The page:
Encodings in Python

Ferry Boender, April 15 2011


There's a whole slew of information regarding all kinds of encoding issues out there on the big bad Internet. Some deal with how unicode works, some with what UTF-8 is and how it relates to other encodings and some with how to transform from one encoding to another. All that theory is nice, but I've found a rather worrying lack of practical, understandable and contextual information on dealing with encodings in Python, leading me to think I'd never be able to properly deal with encodings in Python.

So I took the plunge, and tried to find some stuff out. Here's what I came up with. All of this might be terribly wrong though. Encodings are a complicated subject if you ask me, so feel free to correct me if I'm wrong.

NOTICE: This article uses special HTML entities in various places to show output. Depending on your browser, the encodings it supports and the font you are using and its capabilities of showing UTF-8 characters (see, complicated!), you may or may not be able to properly see these characters. In these cases a description of the character is given between parenthesis right after the character.


When we're talking about text, we're really talking about two things:

Byte representation of text doesn't give a crap about what language or encoding something is. A byte is a byte: 8 bits, 256 different values.

The text's encoding doesn't exist. That is, a text is encoded in what we say it is encoded in. If I take a piece of UTF-8 text, and say "this is encoded as latin-1", that's just fine. There is nothing inherently UTF-8y about the text. The encoding merely lets us know what little symbol we should show when we encounter a certain byte (or range of bytes, for that matter). But pretending that a piece of UTF-8 text is encoded in latin-1 can of course cause problems when the text contains bytes which latin-1 doesn't have. This is what causes encoding/decoding errors in Python.

A piece of text consisting of the byte with decimal value 163 does not exist in ASCII (as it is heigher than 128), represents '£' (Pound sterling) in latin-1, 'Ģ' (Capital G Cedilla) in Cyrillic (ISO-8859-5) and also doesn't exist in UTF-8. As you can see, it all depends on how you interpret it, and encodings are names for ways to interpret.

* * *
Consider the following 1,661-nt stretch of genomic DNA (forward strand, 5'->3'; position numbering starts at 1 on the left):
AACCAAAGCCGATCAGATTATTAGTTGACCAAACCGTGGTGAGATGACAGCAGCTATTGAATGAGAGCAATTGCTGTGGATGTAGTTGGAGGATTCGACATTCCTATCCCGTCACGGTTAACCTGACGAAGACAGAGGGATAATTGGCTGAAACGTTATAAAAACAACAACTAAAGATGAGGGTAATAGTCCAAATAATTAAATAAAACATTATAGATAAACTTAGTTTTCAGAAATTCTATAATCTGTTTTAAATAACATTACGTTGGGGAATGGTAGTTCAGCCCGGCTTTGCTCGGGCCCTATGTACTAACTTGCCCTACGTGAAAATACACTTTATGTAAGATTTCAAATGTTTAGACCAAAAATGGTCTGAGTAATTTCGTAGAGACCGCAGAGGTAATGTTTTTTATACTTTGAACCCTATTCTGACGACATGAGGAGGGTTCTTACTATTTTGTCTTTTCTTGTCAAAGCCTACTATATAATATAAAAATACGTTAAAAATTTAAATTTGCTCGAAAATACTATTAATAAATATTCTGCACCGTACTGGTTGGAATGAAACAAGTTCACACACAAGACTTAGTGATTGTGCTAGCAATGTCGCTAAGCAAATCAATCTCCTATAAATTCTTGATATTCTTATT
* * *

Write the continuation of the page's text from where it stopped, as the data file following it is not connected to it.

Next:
There are an almost infinite number of encodings out there. If you wanted to, you could make your own. Some of the ones I'll be using as an example in this little adventure are:

When to deal with encodings

In any given software system, we have to deal with a lot of different potential encodings. Here are some general ones we have to worry about:

As we can see, there are a lot of things that can go wrong. All this sounds rather despairing doesn't it? The truth of the matter is that most of the time, encodings don't matter at all. In reality, we only need to take encoding into account when:

Suppose we're reading a file and counting the number of bytes in that file. Does the encoding matter? No, we care about bytes, not characters. If, however, we want to count the frequency of characters, we'll need to deal with encodings, since an 'e' without an accent is not the same as an 'é' ('e' with an accent). When we're outputting text, it depends on the system we're outputting to whether we need to deal with encodings. If we're inserting data into a database, and that database expects UTF-8, we'll need to make sure we also output UTF-8. If we're printing to the console, and the system default encoding is ASCII, we'll need to make sure we're outputting ASCII.

As a software developer, you'll mostly have to deal with the encodings of input and output of your program. This presents us with two major problems:

Sometimes, however, we simply don't know the encodings. When we read input from a text file that contains bytes with values higher than 127, we might simply not know what encoding it is. It could be in the system's default encoding, but it does not have to be. These can be tricky problems. For instance, my system default encoding is ASCII at the moment. Yet running the command apt-cache dumpavail produces output with bytes with a value higher than 128. Which encoding is it in? It's probably UTF-8, but we don't know for sure because apt-cache doesn't tell us. As far as the system is concerned, It's in ASCII encoding! Except that ASCII doesn't support bytes with larger then 128 values, so in reality it is output with invalid characters.

Usually these problems are solved by making industry standards. For instance, some things always have to be in a certain encoding. Other things may let us know up-front what encoding something is in. An HTML document, for instance, should mention its encoding on the first line of the file (which should always be in just ASCII characters so everything can read it).

How to deal with encodings

WARNING: You may encounter what is sometimes called a 'heisenbug'. A heisenbug is a bug which normally does not appear when your program is running, but only appears when you try to look at the data. In the case of encodings, suppose you try to print a string, purely for debugging reasons, which has the UTF-8 encoding. The console you're printing on may not be able to deal with UTF-8, and as such Python tries to encode the UTF-8 string to ASCII and fails. This bug would not occur had you not tried to print the data to the console.

Onto the meat of the article! How do we deal with encodings?

First, some basics. Normal strings in Python don't care about encoding:

>>> s = 'Andr\xE9' # \xE9 == hex for 233 == latin-1 for e-acute.
>>> type(s)
<type 'str'>
>>> print s

Note that I'm outputting this to an ASCII terminal, yet python does not complain about the unsupported character in 's'. It simply show some garbled text 'Andr�' ('i' with trema, reversed questionmark and a 1/2 character).

Python also has support for unicode strings. These unicode strings can contain just about any character in the entire world.

>>> s = u'Andr\xE9'
>>> type(s)
<type 'unicode'>